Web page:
Recommendation:

Training Frequency: 2 days per week
Mode: Medium Sport Specificity
Volume: Low

Post-Season

When your competitive season comes to a close, there should be some time to relax and recover from it. Take time and reflect on how you performed and what you could have done to be better in different aspects of your activity. Start creating a plan on how to improve those things once your training ramps up again.

As for training during this period, it should still happen. Your body is still recovering, but you want to make sure you do not totally fall off the map by not doing any type of exercise or physical activity. This is a perfect time to play or participate in some other sports or change up your weightlifting routine. You basically have free reign on your choices under one circumstance: get away from your actual sport/complete lifting routine.

This macrocycle does not last long, but it is an important one. You have been competing for months and want to avoid being burnt out on the sport you love, so getting away will be good. Do something different; just be active. After 3 to 4 weeks of light activity, you can begin your off-season program and start the quest to better yourself for the next competitive season.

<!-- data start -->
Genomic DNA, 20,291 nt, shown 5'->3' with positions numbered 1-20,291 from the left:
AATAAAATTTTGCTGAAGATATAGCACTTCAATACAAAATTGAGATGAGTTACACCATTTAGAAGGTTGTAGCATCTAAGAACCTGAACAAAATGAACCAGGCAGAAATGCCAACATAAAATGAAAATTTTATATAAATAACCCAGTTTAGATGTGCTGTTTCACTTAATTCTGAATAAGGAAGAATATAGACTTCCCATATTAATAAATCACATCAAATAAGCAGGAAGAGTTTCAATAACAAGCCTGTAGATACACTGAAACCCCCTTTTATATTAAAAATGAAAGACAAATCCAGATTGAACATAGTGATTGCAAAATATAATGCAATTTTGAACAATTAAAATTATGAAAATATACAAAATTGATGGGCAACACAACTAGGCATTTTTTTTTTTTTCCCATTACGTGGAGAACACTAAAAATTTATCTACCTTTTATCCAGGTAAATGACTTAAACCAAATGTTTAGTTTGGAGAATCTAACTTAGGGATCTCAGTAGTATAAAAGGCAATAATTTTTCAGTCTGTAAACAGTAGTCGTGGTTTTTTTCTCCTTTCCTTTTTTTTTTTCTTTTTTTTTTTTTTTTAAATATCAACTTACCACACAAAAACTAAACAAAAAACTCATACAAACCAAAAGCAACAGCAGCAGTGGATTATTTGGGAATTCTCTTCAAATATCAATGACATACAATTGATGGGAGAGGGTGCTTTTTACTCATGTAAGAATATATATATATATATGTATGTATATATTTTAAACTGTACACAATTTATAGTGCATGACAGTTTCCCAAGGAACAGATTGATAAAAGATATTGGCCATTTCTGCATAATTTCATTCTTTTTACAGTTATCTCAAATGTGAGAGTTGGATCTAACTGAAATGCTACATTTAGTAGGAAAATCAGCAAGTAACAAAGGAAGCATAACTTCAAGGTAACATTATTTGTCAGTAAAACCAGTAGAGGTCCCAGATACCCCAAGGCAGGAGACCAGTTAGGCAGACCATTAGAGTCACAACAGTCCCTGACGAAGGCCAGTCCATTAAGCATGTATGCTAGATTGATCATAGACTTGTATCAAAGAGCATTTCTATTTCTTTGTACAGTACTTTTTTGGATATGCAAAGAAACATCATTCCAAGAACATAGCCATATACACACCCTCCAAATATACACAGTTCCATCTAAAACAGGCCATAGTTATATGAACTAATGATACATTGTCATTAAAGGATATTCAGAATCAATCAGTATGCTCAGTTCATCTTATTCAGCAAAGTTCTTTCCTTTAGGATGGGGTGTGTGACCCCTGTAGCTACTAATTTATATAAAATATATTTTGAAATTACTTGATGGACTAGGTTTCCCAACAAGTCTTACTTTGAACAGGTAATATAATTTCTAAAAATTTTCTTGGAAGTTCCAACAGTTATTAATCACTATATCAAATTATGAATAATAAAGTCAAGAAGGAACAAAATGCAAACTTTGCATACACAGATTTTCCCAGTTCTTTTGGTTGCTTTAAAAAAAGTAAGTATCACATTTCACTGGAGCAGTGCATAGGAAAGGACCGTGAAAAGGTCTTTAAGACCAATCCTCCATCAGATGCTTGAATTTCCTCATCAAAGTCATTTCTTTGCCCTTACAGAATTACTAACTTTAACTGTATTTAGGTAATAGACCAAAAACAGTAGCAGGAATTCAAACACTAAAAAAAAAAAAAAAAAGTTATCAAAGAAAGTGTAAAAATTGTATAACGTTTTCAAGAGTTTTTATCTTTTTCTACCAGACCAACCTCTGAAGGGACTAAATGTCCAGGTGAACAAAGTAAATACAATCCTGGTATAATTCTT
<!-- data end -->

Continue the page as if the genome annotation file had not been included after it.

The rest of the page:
Recommendation:

Training Frequency: 2 to 4 days per week (light activity)
Mode: Low Sport Specificity
Volume: Low-Medium

***

Overall, there is no exact science that is going to work perfectly every time when you are building your own training programs. You will always need to make tweaks, even to the best programs around. This blog provides the framework for developing a solid program, but the devil is in the details. You want to make sure that you have everything planned out as you progress through the competitive season. Some things may not go as planned, but that is okay. The ultimate goal is to make you the best athlete you can be in the sport or activity you are doing!

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This blog was written by Alex Soller, NIFS Athletic Performance Coach. To find out more about the NIFS bloggers click here.

Topics: NIFS mini marathon training weightlifting competition post-season programs off-season athletes athletic performance